An exhibit at the National Archives marks the 75th anniversary of the liberation of Auschwitz, in a photo taken Feb. 5, 2020.

The National Archives’ Auschwitz exhibit had displays filled with documents, but nothing on Ford Motor Company’s role in fueling the Nazi regime.

Featured photo courtesy of by Susana Raab via JTA

A three-week-long exhibit sponsored by the Ford Motor Company Fund honored the 75th anniversary of the liberation of Auschwitz at the National Archives in Washington, D.C. But the exhibit raised eyebrows by overlooking Ford’s own role in fueling anti-Semitism during the Nazi regime.

The exhibition was held Jan. 16-Feb. 5, showcasing documents about Nazi war crimes and investigations by the U.S. Government, as well as German records used at the Nuremberg trials. There was also a silent video showing the liberation of Auschwitz.

Ford Motor Company has previously acknowledged its influence during the Holocaust, including creating a third of Germany’s army trucks using laborers who were forced to work in German factories owned by American companies or their subsidiaries.

According to the Jewish Telegraphic Agency (JTA), Ford Motor Company donated $2 million to a $5 billion fund for victims of slave labor in 2001. 

While the National Archives have some documents that contain this information, none of them were shown during the exhibit. 

These documents also provide details on how Ford Motor Company, based in Dearborn, encouraged its French subsidiary to work with the Nazis after occupying France.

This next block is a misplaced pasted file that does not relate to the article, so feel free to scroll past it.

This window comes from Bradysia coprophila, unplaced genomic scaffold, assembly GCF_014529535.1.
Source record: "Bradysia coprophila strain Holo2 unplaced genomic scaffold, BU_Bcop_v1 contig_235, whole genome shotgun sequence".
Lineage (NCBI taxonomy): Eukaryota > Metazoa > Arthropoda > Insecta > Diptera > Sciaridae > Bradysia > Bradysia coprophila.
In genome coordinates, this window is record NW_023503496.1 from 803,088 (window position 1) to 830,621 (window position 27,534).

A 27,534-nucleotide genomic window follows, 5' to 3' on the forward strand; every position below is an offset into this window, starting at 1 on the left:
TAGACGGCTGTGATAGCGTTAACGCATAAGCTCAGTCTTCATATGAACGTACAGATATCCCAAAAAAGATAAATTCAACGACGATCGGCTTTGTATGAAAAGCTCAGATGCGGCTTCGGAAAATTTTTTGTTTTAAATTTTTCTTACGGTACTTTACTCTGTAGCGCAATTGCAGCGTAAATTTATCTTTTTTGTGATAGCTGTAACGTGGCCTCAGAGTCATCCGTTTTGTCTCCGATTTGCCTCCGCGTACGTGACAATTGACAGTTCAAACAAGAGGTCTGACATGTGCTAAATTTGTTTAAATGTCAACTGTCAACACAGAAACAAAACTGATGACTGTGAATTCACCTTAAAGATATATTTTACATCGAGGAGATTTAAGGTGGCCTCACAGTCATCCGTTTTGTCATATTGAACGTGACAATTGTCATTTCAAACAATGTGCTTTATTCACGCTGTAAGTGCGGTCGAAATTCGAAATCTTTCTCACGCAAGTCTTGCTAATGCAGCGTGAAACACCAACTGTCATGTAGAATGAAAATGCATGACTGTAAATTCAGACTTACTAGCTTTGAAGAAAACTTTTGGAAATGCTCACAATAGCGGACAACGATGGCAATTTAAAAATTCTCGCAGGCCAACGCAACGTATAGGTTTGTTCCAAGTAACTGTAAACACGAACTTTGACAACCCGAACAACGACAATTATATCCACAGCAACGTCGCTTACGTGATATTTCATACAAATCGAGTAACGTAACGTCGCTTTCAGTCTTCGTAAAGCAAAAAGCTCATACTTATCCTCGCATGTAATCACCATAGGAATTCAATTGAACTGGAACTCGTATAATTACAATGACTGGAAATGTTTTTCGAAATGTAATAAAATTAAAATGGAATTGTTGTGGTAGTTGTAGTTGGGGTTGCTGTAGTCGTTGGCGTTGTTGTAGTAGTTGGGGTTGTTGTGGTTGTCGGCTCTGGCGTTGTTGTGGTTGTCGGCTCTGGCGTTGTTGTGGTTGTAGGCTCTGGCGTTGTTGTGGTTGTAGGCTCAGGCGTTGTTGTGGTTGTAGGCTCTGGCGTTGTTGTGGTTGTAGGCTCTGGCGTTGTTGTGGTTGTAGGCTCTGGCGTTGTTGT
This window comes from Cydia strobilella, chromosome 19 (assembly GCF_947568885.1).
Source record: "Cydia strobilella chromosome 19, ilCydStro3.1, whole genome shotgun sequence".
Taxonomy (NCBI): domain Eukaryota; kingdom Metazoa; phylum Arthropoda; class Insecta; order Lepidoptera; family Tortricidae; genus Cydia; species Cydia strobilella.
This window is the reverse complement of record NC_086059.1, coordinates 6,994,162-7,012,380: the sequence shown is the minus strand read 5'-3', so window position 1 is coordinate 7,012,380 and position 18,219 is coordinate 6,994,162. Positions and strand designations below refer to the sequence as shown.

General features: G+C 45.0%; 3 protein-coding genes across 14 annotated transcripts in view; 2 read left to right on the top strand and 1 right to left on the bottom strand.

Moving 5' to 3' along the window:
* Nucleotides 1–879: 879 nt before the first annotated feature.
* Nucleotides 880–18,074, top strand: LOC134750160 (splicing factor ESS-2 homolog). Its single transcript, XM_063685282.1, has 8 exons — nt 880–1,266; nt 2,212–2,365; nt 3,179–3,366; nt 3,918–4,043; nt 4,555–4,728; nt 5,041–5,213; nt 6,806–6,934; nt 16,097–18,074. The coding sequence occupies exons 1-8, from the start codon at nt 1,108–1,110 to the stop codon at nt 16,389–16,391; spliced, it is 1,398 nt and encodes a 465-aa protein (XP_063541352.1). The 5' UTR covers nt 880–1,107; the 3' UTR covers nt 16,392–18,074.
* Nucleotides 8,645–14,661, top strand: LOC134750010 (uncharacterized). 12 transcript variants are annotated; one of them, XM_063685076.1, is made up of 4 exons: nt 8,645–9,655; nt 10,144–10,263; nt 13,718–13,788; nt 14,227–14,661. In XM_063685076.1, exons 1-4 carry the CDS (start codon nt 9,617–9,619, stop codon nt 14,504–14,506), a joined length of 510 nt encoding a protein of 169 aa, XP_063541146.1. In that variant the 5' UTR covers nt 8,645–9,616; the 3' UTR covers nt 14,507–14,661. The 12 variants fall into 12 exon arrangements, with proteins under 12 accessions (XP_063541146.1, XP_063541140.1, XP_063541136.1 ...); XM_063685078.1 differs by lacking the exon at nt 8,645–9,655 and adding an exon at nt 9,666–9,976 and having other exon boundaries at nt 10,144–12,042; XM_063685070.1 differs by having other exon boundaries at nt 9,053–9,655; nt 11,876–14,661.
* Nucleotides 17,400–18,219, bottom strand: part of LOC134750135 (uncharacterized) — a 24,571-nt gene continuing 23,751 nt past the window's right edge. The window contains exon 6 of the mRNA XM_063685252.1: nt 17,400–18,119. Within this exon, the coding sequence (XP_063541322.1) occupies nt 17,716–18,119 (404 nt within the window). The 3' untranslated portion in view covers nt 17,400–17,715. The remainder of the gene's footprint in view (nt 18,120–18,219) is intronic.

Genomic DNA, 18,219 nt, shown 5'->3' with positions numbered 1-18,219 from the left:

Henry Ford himself was also a well-known anti-Semite who spread hateful ideologies through his newspaper, The Dearborn Independent.

Jamie Wraight, the director of the Voice/Vision Holocaust Survivor Oral History Archive at the University of Michigan-Dearborn, was surprised that the National Archives did not mention Ford’s role, both as a company and as a owner, in the Holocaust.

“As a historian in Dearborn, this idea that we should not remember what happened with Henry Ford and his involvement and the company’s involvement in the Holocaust is ludicrous,” Wraight said. “This is not a secret, and to confront, expose and talk about it is the only way to ever receive any closure on the matter. We can’t keep sweeping these matters under the rug.”

While the National Archives could not be reached for comment on the lack of information on Ford’s influence during the Holocaust, Ford Motor Company released a statement to the Jewish News on Feb. 10.

“Ford Motor Company condemns anti-Semitism and every form of discrimination,” the statement said. “Ford Motor Company Fund, the company’s philanthropic arm, has supported the National Archives Foundation and other historical groups for many years to foster awareness and understanding of our past. We remain committed to the advancement of understanding and goodwill among all races, religions and cultures.”


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